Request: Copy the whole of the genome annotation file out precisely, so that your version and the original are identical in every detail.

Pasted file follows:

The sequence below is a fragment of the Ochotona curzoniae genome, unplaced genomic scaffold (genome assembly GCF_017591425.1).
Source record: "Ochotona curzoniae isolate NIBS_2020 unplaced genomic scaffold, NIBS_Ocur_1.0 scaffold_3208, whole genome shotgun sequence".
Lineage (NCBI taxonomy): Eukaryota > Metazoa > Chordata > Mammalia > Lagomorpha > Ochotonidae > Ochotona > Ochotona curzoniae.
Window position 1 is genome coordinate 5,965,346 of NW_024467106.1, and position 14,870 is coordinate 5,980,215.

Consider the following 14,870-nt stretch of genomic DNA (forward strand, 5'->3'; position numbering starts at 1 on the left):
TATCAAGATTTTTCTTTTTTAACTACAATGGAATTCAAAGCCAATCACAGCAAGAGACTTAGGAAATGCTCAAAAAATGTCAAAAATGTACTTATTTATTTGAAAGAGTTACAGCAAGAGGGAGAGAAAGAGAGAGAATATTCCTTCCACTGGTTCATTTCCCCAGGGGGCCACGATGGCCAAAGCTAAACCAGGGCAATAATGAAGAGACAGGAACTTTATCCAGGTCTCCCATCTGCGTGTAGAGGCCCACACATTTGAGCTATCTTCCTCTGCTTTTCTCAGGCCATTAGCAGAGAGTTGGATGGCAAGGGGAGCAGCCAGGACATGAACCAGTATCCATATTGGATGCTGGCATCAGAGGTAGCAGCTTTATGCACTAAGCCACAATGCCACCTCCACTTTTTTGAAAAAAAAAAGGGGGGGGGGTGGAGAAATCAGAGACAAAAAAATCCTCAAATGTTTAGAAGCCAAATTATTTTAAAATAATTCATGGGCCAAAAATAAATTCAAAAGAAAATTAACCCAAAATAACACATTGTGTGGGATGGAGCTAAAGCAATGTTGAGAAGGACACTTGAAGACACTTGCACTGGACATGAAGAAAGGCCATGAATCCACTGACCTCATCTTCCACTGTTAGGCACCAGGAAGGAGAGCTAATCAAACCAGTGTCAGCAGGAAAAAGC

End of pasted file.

The sequence below is a fragment of the Ochotona curzoniae genome, unplaced genomic scaffold (genome assembly GCF_017591425.1).
Source record: "Ochotona curzoniae isolate NIBS_2020 unplaced genomic scaffold, NIBS_Ocur_1.0 scaffold_3208, whole genome shotgun sequence".
Lineage (NCBI taxonomy): Eukaryota > Metazoa > Chordata > Mammalia > Lagomorpha > Ochotonidae > Ochotona > Ochotona curzoniae.
Window position 1 is genome coordinate 5,965,346 of NW_024467106.1, and position 14,870 is coordinate 5,980,215.

Consider the following 14,870-nt stretch of genomic DNA (forward strand, 5'->3'; position numbering starts at 1 on the left):
TATCAAGATTTTTCTTTTTTAACTACAATGGAATTCAAAGCCAATCACAGCAAGAGACTTAGGAAATGCTCAAAAAATGTCAAAAATGTACTTATTTATTTGAAAGAGTTACAGCAAGAGGGAGAGAAAGAGAGAGAATATTCCTTCCACTGGTTCATTTCCCCAGGGGGCCACGATGGCCAAAGCTAAACCAGGGCAATAATGAAGAGACAGGAACTTTATCCAGGTCTCCCATCTGCGTGTAGAGGCCCACACATTTGAGCTATCTTCCTCTGCTTTTCTCAGGCCATTAGCAGAGAGTTGGATGGCAAGGGGAGCAGCCAGGACATGAACCAGTATCCATATTGGATGCTGGCATCAGAGGTAGCAGCTTTATGCACTAAGCCACAATGCCACCTCCACTTTTTTGAAAAAAAAAAGGGGGGGGGGTGGAGAAATCAGAGACAAAAAAATCCTCAAATGTTTAGAAGCCAAATTATTTTAAAATAATTCATGGGCCAAAAATAAATTCAAAAGAAAATTAACCCAAAATAACACATTGTGTGGGATGGAGCTAAAGCAATGTTGAGAAGGACACTTGAAGACACTTGCACTGGACATGAAGAAAGGCCATGAATCCACTGACCTCATCTTCCACTGTTAGGCACCAGGAAGGAGAGCTAATCAAACCAGTGTCAGCAGGAAAAAGC